TBA: Melvin A. Goodman – Whistleblower at the CIA

Melvin A. Goodman

Whistleblower at the CIA:
An Insider’s Account of the Politics of Intelligence

Air Date: TBA

Melvin Goodman’s long career as a respected intelligence analyst at the CIA, specializing in US/Soviet relations, ended abruptly after twenty-four years. In 1990, Goodman resigned when he could no longer tolerate the corruption he witnessed at the highest levels of the Agency. In 1991 he went public, blowing the whistle on top-level officials and leading the opposition against the appointment of Robert Gates as CIA director. In the widely covered Senate hearings, Goodman charged that Gates and others had subverted “the process and the ethics of intelligence” by deliberately misinforming the White House about major world events and covert operations.

In this breathtaking exposé, Goodman tells the whole story. Retracing his career with the Agency, he presents a rare insider’s account of the inner workings of America’s intelligence community, and the corruption, intimidation, and misinformation that lead to disastrous foreign policy decisions. An invaluable and historic look into one of the most secretive and influential branches of US government—and a wake-up call for the need to reform its practices.

 

Melvin A. Goodman


 goodman

Whistleblower at the CIA:
An Insider’s Account of the Politics of Intelligence

Miami Book Fair – Saturday November 18 @ 1:30 pm,
Room 8203 (Building 8, 2nd Floor), 300 NE Second Ave., Miami, FL 33132 

Critical Praise:

“Whistleblower at the CIA offers a fascinating glimpse into the secret, behind-the-scenes world of U.S. intelligence. Melvin A. Goodman’s first-person account into the systematic manipulation of intelligence at the CIA underscores why whistleblowing is so important, and why the institutional obstacles to it are so intense. Goodman exposes a lot of dirty linen, boldly naming names—not only Agency insiders but journalistic gatekeepers—a very enlightening backstage account of major historical events and how the public has been kept uninformed about them: dangerously so, in terms of our democracy and of many lost lives. Like the high-level assessments he was trained to produce at the CIA, Whistleblower draws from many sources. It is part memoir, part analysis of open sources. At its core, it’s an invaluable historical exposé, a testimony to integrity and conscience, and a call for the U.S. intelligence community to keep its top leaders in check. Urgent, timely, and deeply recommended.” —Daniel Ellsberg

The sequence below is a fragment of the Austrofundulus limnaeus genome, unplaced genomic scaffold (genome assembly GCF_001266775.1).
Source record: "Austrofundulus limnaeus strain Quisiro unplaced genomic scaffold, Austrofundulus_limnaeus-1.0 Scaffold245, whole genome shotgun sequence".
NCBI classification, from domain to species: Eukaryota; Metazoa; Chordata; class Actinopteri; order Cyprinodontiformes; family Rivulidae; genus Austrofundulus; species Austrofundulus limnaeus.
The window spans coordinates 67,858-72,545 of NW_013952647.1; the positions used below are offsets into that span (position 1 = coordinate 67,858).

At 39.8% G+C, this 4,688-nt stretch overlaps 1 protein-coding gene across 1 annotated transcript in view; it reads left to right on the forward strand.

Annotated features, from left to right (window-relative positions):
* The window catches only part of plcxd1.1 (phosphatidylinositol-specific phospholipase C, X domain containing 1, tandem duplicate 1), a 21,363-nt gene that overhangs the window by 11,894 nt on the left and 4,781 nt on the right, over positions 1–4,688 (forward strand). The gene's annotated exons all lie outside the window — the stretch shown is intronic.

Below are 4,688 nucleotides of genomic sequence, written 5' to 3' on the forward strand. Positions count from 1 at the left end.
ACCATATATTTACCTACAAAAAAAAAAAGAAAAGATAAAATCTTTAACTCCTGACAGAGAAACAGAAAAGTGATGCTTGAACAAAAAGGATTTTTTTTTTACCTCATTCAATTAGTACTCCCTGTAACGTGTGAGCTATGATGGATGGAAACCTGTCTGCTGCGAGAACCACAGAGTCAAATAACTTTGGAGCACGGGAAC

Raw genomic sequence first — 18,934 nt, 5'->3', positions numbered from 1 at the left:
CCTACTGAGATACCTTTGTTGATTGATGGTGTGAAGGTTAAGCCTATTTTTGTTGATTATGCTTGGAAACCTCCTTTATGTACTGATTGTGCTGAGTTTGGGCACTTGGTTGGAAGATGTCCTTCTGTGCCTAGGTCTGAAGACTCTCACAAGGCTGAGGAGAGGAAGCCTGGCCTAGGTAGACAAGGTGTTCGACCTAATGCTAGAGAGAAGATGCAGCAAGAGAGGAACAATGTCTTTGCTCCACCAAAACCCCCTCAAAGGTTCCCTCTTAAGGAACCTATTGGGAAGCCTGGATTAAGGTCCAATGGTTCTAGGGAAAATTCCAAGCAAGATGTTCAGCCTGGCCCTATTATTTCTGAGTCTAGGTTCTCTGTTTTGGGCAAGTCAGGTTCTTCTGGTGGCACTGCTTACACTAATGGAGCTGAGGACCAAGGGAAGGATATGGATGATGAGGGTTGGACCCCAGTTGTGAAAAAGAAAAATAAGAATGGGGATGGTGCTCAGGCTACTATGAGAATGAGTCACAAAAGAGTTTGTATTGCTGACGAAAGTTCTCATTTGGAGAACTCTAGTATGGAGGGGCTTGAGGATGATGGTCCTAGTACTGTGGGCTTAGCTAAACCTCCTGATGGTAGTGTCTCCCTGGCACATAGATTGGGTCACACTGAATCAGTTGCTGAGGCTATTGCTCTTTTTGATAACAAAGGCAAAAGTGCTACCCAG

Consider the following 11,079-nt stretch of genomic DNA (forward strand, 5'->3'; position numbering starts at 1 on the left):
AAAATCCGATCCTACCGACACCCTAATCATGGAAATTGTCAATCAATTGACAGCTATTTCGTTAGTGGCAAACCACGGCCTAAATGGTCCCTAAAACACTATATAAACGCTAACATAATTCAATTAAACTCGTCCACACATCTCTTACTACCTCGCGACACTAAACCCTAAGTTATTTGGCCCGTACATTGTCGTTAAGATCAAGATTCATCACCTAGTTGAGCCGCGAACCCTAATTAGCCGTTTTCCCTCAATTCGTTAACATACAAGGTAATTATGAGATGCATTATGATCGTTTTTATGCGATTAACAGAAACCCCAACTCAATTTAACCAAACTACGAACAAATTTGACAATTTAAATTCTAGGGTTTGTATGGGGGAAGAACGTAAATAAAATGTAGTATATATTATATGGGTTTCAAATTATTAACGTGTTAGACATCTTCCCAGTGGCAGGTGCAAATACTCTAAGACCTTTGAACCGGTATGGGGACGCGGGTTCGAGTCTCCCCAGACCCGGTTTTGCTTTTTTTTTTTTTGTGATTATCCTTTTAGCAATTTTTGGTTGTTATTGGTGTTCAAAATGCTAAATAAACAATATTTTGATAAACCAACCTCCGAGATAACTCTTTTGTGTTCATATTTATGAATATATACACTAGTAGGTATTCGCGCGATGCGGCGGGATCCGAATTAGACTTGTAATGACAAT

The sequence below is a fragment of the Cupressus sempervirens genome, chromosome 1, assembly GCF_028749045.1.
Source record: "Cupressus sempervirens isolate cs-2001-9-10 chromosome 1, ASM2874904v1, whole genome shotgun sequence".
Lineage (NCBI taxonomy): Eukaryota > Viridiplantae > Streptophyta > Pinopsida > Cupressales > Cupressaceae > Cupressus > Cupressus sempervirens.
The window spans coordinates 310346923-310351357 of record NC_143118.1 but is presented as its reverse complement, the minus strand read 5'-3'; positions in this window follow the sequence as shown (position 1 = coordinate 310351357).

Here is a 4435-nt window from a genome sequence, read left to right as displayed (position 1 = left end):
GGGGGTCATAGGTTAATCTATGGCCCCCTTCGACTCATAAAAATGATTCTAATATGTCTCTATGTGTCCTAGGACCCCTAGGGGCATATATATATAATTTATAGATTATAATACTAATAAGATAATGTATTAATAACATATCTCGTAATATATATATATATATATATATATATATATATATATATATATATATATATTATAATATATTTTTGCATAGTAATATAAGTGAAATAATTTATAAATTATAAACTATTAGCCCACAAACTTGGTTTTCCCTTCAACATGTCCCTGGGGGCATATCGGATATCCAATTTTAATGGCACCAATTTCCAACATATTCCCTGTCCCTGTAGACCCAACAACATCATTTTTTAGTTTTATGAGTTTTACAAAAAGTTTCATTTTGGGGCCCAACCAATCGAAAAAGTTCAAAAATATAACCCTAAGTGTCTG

“Mel Goodman has spent the last few decades telling us what’s gone wrong with American intelligence and the American military . . . he is also telling us how to save ourselves.”  —Seymour M. HershThe New Yorker


About the Author

Website 

Melvin A. Goodman is a senior fellow at the Center for International Policy in Washington, DC, and an adjunct professor of international relations at Johns Hopkins University.  His 42-year government career included tours at the Central Intelligence Agency, the Department of State, and the Department of Defense’s National War College, where he was a professor of international security.  His books on international security include “A Whistleblower at the CIA: The Path of Dissent;” “National Insecurity: The Cost of American Militarism;” “Bush League Diplomacy: How the Neoconservatives are Putting the World at Risk;” “The Wars of Eduard Shevardnadze;”  “The Phantom Defense: America’s Pursuit of the Star Wars Illusion;” “The End of Superpower Conflict in the Third World,” and “Gorbachev’s Retreat: The Third World.”

He has written numerous articles and opeds that have appeared in the New York Times, the Washington Post, the Baltimore Sun, Foreign Policy; Harper’s Magazine; the Bulletin of the Atomic Scientists; and the Foreign Service Journal.  His TV appearances include the PBS Newshour; the Amy Goodman Show; NBC; and CBS.  He has lectured at college campuses all over the country as well as to numerous chapters of the World Affairs Council, the Council on Foreign Relations, and various veteran organizations.  In 1991, he testified before the Senate intelligence committee in order to block the confirmation of Robert M. Gates as director of the CIA.

 

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